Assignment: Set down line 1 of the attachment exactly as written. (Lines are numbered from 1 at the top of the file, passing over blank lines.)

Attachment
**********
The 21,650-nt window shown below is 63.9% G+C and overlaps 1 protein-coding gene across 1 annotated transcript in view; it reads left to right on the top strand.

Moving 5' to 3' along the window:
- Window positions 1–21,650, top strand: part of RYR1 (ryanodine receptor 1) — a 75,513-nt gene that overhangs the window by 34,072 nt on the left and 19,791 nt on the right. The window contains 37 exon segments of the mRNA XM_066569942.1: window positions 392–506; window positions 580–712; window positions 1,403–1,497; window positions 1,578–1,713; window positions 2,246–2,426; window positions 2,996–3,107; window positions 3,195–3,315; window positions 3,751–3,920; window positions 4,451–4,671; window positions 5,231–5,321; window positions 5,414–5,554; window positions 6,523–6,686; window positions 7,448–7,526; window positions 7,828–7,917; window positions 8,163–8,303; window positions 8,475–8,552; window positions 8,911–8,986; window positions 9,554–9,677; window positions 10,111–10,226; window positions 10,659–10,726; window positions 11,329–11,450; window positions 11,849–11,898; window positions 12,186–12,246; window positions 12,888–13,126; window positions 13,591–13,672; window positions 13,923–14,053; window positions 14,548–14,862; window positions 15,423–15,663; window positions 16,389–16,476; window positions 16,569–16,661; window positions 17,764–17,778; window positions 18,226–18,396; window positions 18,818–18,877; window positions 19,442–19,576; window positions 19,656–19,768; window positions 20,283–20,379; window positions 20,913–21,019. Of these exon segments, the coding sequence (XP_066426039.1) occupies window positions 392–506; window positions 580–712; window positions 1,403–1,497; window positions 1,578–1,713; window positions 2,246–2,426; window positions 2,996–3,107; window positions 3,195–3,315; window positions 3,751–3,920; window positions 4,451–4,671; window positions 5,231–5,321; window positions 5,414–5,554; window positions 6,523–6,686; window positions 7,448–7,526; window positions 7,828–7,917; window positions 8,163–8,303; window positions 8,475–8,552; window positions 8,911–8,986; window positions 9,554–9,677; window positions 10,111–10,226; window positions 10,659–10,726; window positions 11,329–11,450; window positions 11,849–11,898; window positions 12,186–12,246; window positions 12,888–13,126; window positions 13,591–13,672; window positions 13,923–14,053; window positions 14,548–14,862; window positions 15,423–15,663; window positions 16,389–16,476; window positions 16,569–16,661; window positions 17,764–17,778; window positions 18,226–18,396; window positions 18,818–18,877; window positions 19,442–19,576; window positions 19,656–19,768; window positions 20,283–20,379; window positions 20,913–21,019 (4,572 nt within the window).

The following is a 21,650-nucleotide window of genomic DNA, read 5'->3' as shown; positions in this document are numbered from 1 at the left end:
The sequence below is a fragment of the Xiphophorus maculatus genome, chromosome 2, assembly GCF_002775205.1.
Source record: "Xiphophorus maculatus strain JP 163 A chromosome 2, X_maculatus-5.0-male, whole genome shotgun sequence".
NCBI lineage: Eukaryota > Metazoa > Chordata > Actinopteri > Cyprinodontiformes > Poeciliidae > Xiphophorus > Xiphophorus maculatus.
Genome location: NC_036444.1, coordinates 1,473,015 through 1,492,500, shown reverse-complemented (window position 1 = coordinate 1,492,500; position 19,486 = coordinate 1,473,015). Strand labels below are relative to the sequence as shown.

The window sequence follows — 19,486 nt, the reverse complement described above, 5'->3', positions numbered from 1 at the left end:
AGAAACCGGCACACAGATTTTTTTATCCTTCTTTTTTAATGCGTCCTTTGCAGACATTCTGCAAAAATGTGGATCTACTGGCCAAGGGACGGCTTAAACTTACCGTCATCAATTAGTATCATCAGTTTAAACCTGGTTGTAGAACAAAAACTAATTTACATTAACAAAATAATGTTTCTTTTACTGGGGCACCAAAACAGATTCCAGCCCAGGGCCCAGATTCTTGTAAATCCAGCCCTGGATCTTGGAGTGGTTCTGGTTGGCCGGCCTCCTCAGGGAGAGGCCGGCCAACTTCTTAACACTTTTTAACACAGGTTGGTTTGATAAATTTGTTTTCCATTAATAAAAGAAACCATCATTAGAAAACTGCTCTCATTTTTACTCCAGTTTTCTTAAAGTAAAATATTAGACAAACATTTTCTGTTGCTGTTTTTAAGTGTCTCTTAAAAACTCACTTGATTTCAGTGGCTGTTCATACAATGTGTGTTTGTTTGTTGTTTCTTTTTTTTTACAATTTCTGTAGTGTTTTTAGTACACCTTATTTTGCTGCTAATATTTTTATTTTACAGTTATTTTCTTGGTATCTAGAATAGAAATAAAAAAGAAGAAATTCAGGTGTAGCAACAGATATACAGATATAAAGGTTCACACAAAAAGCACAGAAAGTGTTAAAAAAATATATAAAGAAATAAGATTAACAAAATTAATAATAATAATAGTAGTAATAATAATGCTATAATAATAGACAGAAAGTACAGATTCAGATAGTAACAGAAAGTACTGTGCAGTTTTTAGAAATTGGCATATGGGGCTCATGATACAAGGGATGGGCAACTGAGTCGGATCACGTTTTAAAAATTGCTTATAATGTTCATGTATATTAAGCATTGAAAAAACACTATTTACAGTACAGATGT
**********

The 21,650-nt window shown below is 63.9% G+C and overlaps 1 protein-coding gene across 1 annotated transcript in view; it reads left to right on the top strand.